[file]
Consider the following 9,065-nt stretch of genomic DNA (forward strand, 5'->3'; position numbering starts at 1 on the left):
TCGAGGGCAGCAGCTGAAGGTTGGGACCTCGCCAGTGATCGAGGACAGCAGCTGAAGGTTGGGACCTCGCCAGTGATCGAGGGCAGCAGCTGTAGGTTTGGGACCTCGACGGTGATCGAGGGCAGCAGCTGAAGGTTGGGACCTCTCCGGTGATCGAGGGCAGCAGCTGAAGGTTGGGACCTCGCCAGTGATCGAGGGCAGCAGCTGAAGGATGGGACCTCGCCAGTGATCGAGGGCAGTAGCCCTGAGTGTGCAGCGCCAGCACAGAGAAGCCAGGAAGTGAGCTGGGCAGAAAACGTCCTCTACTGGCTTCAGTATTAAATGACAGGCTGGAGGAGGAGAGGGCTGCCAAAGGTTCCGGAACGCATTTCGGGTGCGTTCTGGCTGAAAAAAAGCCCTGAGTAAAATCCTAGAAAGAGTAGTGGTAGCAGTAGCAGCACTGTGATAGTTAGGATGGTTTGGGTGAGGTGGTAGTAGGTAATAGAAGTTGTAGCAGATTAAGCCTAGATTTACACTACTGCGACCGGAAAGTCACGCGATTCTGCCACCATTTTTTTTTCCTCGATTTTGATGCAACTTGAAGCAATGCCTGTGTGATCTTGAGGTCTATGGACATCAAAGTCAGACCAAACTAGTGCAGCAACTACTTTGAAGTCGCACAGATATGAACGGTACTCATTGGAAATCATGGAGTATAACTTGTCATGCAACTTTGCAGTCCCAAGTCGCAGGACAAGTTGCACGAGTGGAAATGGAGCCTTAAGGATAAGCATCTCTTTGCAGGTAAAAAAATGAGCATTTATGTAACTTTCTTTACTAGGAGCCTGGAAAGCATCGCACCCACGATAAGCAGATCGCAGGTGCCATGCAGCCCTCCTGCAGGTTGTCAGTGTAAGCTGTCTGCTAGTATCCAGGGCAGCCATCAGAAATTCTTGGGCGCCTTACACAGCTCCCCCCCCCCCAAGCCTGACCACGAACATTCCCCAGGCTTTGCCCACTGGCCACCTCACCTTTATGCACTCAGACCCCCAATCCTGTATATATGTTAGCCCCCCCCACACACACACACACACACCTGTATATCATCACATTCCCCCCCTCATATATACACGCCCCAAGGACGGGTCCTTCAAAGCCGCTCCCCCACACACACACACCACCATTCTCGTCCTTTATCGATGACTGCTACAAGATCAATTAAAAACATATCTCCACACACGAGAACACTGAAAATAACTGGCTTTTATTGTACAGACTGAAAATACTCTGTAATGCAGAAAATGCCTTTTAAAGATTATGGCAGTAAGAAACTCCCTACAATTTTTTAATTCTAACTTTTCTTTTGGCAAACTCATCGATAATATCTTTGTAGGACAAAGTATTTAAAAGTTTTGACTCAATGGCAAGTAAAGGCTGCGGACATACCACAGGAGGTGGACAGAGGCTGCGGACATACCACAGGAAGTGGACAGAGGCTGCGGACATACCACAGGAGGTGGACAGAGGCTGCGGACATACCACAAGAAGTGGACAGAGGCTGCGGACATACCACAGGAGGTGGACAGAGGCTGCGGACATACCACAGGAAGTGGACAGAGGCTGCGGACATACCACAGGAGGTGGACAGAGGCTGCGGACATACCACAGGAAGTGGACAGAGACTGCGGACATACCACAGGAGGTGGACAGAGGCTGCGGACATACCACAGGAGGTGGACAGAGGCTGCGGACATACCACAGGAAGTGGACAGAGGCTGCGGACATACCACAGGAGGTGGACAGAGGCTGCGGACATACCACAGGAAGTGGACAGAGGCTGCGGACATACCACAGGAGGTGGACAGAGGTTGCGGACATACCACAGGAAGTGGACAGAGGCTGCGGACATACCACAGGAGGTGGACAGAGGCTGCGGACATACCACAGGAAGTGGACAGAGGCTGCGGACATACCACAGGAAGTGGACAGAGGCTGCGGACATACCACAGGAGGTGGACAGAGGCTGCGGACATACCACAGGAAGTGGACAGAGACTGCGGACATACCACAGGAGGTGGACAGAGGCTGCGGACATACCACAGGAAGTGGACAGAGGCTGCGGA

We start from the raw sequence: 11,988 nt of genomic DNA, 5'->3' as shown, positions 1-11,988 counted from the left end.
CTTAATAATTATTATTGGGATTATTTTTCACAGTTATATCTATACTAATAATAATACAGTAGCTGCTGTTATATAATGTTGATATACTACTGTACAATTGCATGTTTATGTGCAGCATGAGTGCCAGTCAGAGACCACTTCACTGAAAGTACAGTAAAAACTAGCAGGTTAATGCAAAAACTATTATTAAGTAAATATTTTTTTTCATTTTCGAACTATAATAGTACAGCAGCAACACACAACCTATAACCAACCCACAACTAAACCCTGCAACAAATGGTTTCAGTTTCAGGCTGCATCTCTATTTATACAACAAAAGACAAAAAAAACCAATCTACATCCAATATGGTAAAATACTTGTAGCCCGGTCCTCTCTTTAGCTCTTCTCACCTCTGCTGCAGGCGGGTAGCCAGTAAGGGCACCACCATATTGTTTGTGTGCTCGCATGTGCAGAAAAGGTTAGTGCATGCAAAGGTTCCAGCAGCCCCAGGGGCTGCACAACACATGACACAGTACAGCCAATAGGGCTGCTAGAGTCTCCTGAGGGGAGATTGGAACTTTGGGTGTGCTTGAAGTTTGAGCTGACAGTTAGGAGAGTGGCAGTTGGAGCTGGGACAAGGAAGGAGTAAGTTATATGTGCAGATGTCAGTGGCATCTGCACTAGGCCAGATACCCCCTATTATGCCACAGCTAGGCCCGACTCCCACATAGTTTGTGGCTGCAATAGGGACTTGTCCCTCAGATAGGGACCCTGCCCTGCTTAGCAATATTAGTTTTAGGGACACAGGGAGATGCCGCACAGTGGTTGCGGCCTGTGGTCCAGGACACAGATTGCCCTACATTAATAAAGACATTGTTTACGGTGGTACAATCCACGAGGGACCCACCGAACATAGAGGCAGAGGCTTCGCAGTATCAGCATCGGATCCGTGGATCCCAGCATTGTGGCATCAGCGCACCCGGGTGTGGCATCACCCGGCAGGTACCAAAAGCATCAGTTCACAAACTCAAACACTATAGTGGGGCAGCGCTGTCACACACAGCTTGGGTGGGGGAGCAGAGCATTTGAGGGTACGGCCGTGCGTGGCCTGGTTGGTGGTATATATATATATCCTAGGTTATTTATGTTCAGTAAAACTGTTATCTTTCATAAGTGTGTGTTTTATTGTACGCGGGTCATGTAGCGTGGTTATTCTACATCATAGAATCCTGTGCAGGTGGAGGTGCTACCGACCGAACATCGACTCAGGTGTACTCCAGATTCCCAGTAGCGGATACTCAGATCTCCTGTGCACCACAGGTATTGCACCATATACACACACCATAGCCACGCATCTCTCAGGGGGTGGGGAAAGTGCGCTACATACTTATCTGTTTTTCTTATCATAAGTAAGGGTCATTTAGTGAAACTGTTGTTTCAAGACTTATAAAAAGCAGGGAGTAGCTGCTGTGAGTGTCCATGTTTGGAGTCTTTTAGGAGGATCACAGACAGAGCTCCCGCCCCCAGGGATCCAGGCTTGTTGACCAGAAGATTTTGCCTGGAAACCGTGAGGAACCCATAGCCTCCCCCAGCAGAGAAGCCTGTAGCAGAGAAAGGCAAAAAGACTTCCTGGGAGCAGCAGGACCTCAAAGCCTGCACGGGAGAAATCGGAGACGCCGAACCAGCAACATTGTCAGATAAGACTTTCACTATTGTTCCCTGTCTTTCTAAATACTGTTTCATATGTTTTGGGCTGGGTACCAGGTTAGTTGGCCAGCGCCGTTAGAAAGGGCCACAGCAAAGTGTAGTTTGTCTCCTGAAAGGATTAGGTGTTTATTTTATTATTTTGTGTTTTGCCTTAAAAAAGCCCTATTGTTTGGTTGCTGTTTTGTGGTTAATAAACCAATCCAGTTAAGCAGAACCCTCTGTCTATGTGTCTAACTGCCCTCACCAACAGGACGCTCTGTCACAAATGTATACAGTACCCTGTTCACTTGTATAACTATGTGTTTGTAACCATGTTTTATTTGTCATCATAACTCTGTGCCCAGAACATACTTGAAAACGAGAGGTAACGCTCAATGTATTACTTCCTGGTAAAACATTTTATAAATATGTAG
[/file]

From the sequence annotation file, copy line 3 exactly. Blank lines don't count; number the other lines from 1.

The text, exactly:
We start from the raw sequence: 11,988 nt of genomic DNA, 5'->3' as shown, positions 1-11,988 counted from the left end.